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Product ID: 245290
This case study describes the role an applied anthropologist takes to help Marshallese communities understand the impact
of radiation exposure on the environment and themselves, and addresses problems stemming from the U.S. nuclear weapons
testing program conducted in the Marshall Islands from 1946-1958. The author demonstrates how the U.S. Government limits
its responsibilities for dealing with the problems it created in the Marshall Islands. Through archival, life history,
and ethnographic research, the author constructs a compelling history of the testing program from a Marshallese
perspective. For more than five decades, the Marshallese have experienced the effects of the weapons testing program on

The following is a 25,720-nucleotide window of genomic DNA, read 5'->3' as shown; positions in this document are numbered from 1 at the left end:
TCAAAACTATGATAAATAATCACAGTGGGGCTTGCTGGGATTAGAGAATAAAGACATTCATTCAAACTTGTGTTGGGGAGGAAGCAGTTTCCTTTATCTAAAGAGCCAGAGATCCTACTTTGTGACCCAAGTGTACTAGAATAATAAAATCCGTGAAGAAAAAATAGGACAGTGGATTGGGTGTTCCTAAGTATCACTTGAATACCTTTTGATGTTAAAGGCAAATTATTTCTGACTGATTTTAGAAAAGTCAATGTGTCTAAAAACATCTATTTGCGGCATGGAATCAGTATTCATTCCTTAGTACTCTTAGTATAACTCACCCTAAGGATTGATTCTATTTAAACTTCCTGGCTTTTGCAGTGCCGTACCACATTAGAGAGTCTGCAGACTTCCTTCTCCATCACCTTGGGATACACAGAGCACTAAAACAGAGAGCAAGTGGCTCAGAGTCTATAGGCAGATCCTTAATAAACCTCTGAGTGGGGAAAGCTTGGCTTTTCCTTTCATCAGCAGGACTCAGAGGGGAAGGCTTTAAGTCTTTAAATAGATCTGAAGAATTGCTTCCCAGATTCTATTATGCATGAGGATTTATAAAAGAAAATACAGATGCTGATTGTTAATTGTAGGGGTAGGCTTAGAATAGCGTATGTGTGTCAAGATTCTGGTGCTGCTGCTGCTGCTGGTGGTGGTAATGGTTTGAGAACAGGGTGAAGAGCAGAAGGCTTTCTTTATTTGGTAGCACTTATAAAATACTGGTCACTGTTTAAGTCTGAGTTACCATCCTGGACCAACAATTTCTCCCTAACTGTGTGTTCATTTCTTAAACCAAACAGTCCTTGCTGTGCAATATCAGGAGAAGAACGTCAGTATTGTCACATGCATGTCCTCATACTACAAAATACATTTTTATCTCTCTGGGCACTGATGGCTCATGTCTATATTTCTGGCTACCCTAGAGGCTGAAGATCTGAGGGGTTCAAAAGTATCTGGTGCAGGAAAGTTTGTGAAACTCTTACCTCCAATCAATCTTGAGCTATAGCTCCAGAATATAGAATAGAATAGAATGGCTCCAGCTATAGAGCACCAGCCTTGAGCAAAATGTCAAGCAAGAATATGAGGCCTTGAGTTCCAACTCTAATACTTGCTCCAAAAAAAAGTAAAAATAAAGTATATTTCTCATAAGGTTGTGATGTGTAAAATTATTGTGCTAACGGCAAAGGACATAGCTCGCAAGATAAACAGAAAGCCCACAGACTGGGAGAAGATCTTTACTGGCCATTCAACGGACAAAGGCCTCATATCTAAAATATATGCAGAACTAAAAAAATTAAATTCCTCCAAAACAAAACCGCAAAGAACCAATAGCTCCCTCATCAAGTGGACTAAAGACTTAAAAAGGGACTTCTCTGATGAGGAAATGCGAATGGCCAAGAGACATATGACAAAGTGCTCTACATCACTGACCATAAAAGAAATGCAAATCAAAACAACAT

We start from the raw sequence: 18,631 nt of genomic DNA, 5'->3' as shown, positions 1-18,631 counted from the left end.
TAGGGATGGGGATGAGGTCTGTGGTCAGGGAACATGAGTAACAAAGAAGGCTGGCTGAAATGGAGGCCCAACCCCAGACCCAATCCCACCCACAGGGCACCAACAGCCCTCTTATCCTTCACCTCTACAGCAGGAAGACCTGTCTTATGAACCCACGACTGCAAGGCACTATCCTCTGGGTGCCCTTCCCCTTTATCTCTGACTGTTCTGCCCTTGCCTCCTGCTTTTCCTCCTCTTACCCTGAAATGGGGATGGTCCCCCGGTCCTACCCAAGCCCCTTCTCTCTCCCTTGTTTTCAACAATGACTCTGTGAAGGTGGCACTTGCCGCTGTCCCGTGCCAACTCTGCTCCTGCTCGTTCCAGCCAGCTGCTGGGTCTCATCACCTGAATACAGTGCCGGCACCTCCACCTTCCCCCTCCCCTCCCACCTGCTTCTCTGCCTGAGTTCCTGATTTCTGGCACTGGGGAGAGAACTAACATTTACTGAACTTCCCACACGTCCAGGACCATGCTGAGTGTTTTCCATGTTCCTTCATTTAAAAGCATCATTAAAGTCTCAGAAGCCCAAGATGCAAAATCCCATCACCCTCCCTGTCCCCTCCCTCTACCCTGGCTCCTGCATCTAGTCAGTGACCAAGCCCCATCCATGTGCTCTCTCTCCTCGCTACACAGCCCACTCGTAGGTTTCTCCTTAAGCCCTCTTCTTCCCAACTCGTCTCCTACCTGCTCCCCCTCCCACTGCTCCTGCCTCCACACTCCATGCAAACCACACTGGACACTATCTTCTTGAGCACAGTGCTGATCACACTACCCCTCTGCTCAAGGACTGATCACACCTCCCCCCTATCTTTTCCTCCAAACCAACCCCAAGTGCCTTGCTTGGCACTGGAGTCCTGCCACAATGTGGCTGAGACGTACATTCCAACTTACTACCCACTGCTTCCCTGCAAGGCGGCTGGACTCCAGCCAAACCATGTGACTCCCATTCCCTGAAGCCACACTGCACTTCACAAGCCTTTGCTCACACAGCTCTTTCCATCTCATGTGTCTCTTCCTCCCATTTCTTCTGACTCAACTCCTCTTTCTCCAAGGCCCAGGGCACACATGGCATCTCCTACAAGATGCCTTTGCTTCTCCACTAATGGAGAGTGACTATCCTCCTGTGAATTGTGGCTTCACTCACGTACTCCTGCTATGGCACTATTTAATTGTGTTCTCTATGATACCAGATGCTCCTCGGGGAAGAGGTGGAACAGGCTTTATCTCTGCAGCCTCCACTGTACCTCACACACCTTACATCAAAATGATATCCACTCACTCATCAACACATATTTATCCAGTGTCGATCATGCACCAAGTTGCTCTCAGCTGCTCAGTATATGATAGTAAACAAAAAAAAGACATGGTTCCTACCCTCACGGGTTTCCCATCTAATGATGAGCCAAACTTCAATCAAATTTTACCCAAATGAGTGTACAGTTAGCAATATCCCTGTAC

their health and their environment. This book amplifies the voice of the Marshallese who share their knowledge about
illnesses, premature deaths, and exile from their homelands. The author uses linguistic analysis to show how the
Marshallese developed a unique radiation language to discuss problems related to their radiation exposure problems that
never existed before the testing program. Drawing on her own experiences working with the government of the Marshall
Islands, the author emphasizes the role of an applied anthropologist in influencing policy, and empowering community
leaders to seek meaningful remedies.